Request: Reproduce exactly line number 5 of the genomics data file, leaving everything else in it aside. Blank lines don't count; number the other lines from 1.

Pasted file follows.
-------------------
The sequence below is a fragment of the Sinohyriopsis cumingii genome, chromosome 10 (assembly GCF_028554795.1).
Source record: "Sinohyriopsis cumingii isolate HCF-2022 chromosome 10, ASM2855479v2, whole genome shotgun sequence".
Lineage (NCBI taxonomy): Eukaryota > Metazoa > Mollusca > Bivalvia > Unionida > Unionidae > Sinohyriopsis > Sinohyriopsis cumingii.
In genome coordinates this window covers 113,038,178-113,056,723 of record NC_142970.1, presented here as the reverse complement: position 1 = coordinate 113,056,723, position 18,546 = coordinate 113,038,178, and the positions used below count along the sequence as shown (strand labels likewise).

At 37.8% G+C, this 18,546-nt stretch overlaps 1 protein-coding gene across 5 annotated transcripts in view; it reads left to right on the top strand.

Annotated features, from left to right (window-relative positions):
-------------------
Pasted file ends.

At 37.8% G+C, this 18,546-nt stretch overlaps 1 protein-coding gene across 5 annotated transcripts in view; it reads left to right on the top strand.